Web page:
458 U.S. 527 (1982), 81-38, Crawford v. Board of Education of City of Los Angeles
|Docket Nº:||No. 81-38|
|Citation:||458 U.S. 527, 102 S.Ct. 3211, 73 L.Ed.2d 948|
|Party Name:||Crawford v. Board of Education of City of Los Angeles|
|Case Date:||June 30, 1982|
|Court:||United States Supreme Court|
Argued March 22, 1982
CERTIORARI TO THE COURT OF APPEAL OF CALIFORNIA,
SECOND APPELLATE DISTRICT
In a California state court action seeking desegregation of the schools in the Los Angeles Unified School District (District), the trial court, in 1970, found de jure segregation in violation of both the State and Federal Constitutions and ordered the District to prepare a desegregation plan. The California Supreme Court affirmed, but based its decision solely upon the Equal Protection Clause of the State Constitution, which bars de facto as well as de jure segregation. On remand, the trial court approved a desegregation plan that included substantial mandatory pupil reassignment and busing. While the trial court was considering alternative new plans in 1979, the voters of California ratified an amendment (Proposition I) to the State Constitution which provides that state courts shall not order mandatory pupil assignment or transportation unless a federal court "would be permitted under federal decisional law" to do so to remedy a violation of the Equal Protection Clause of the Fourteenth Amendment to the Federal Constitution. The trial court denied the District's request to halt all mandatory reassignment and busing, holding that Proposition I was not applicable in light of the court's 1970 finding of de jure segregation in violation of the Fourteenth Amendment. The court then ordered implementation of a revised plan that again included substantial mandatory pupil reassignment and busing. The California Court of Appeal reversed, concluding that the trial court's 1970 findings of fact would not support the conclusion that the District had violated the Federal Constitution through intentional segregation. The Court of Appeal also held that Proposition I was constitutional under the Fourteenth Amendment, and barred that part of the plan requiring mandatory student reassignment and busing.
Held: Proposition I does not violate the Fourteenth Amendment. Pp. 535-545.
(a) This Court's decisions will not support the contention that, once a State chooses to do "more" than the Fourteenth Amendment requires, it may never recede. Such an interpretation of that Amendment would be destructive of a State's democratic processes and of its ability to experiment in dealing with the problems of a heterogeneous population. Proposition I does not embody, expressly or implicitly, a racial classification.
The simple repeal or modification of desegregation or antidiscrimination laws, without more, does not embody a presumptively invalid racial classification. Pp. 535-540.
(b) Proposition I cannot be characterized as something more than a mere repeal. Hunter v. Erickson, 393 U.S. 385, distinguished. The State Constitution still places upon school boards a greater duty to desegregate than does the Fourteenth Amendment. Nor does Proposition I allocate governmental or judicial power on the basis of a discriminatory principle. A "dual court system" -- one for the racial majority and one for the racial minority -- is not established simply because civil rights remedies are different from those available in other areas. It was constitutional for the people of the State to determine that the Fourteenth Amendment's standard was more appropriate for California courts to apply in desegregation cases than the standard repealed by Proposition I. Pp. 540-542.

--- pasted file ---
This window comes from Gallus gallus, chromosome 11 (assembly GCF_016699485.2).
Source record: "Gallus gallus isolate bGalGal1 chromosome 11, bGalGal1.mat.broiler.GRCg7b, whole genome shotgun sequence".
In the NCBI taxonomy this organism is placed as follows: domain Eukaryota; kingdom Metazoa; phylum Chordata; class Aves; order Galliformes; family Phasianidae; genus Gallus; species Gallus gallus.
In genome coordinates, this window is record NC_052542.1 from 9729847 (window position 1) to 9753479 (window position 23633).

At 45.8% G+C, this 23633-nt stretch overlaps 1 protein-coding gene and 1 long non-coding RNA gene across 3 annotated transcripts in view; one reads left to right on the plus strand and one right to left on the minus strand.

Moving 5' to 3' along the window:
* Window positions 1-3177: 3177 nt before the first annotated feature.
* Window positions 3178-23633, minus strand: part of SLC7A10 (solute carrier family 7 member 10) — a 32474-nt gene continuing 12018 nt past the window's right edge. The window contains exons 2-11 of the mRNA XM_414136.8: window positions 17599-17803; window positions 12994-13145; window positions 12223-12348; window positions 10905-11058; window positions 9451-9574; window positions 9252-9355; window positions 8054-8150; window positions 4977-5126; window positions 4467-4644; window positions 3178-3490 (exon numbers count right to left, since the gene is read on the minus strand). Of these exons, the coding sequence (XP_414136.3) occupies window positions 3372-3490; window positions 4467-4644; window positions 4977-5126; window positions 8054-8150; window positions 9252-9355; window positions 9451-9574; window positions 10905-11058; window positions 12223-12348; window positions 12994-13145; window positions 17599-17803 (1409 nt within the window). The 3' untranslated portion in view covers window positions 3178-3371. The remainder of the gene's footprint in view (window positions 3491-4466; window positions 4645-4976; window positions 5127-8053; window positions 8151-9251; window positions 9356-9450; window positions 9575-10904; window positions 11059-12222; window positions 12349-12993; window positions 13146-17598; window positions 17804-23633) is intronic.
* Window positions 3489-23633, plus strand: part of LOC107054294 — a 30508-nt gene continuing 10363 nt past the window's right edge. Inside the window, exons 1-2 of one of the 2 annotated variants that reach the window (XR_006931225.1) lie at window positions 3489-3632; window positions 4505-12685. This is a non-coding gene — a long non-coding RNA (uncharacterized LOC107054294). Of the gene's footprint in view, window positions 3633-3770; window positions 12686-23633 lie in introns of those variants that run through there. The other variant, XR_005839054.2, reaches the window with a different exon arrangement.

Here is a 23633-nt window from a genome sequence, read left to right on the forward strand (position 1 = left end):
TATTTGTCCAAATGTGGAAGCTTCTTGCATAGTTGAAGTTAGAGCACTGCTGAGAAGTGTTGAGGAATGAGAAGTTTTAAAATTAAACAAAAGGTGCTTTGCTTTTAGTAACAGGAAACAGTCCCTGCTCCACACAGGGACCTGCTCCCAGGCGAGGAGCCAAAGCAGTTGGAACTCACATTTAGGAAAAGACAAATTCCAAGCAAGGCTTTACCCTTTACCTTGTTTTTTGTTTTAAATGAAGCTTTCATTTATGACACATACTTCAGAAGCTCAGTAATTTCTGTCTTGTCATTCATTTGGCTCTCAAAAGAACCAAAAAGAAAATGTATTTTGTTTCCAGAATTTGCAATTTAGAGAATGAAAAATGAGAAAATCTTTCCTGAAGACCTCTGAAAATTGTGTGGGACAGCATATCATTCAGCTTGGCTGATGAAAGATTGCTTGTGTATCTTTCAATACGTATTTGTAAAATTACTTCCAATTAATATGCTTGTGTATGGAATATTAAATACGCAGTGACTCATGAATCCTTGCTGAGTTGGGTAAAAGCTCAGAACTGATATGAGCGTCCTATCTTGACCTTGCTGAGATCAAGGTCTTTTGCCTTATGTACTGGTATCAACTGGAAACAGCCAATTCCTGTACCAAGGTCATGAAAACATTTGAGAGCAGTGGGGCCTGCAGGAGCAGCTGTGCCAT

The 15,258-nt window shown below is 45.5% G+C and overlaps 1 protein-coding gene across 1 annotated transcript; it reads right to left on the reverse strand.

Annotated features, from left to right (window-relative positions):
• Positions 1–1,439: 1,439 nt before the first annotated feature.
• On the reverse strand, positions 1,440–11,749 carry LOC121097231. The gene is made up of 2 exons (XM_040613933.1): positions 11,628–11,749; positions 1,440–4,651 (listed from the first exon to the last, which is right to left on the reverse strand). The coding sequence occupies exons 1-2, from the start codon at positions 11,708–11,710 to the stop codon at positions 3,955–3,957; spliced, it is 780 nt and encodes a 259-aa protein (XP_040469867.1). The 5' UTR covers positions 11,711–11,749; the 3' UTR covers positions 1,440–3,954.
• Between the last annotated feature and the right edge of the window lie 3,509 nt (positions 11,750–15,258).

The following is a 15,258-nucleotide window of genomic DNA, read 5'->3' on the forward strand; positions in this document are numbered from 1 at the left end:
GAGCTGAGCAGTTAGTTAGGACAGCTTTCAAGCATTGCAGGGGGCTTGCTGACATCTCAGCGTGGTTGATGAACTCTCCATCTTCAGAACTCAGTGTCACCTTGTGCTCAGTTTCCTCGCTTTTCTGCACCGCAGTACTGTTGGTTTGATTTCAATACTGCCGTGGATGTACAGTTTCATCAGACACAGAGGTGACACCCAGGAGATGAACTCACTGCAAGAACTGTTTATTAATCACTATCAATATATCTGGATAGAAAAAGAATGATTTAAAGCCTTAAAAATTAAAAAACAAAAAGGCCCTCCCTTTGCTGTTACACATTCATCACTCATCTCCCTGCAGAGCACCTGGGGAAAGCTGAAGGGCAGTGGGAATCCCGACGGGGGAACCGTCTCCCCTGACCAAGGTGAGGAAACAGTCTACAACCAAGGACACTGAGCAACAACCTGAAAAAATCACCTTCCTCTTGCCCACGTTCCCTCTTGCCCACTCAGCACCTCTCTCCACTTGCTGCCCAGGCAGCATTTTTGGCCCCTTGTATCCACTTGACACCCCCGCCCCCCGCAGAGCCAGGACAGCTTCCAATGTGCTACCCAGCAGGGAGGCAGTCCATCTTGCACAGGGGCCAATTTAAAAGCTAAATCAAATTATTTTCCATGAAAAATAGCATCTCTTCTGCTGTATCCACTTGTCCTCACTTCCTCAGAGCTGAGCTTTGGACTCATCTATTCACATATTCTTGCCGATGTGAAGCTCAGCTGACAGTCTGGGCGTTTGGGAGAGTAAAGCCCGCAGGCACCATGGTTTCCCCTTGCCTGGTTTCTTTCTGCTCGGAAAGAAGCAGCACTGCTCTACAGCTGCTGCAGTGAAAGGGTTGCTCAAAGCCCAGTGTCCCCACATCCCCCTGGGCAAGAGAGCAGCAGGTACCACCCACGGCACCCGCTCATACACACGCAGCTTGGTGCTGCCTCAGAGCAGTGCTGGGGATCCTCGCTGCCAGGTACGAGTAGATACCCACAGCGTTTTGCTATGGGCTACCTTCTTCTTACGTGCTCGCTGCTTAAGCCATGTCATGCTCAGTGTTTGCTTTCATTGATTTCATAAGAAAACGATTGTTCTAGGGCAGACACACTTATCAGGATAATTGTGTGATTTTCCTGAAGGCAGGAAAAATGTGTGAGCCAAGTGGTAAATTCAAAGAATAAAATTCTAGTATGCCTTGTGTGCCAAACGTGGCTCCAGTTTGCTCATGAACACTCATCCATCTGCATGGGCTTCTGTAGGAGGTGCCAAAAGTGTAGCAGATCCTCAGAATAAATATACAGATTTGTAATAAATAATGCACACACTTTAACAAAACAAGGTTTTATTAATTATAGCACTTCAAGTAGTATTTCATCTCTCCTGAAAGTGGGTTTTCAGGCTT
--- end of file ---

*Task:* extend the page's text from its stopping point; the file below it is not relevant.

(c) Even if it could be assumed that Proposition I had a disproportionate adverse effect on racial minorities, there is no reason to differ with the state appellate court's conclusion that Proposition I in fact was not enacted with a discriminatory purpose. The purposes of the Proposition -- chief among them the educational benefits of neighborhood schooling -- are legitimate, nondiscriminatory objectives, and the state court characterized the claim of discriminatory intent on the part of millions of voters as but "pure speculation." Pp. 543-545.
POWELL, J., delivered the opinion of the Court, in which BURGER, C.J., and BRENNAN, WHITE, BLACKMUN, REHNQUIST, STEVENS, and O'CONNOR, JJ., joined. BLACKMUN, J., filed a concurring opinion, in which BRENNAN, J., joined,post, p. 545. MARSHALL, J., filed a dissenting opinion,post, p. 547.
POWELL, J., lead opinion
JUSTICE POWELL delivered the opinion of the Court.
An amendment to the California Constitution provides that state courts shall not order mandatory pupil assignment or transportation unless a federal court would do so to remedy a violation of the Equal Protection Clause of the Fourteenth Amendment of the United States Constitution. The question for our decision is whether this provision is itself in violation of the Fourteenth Amendment.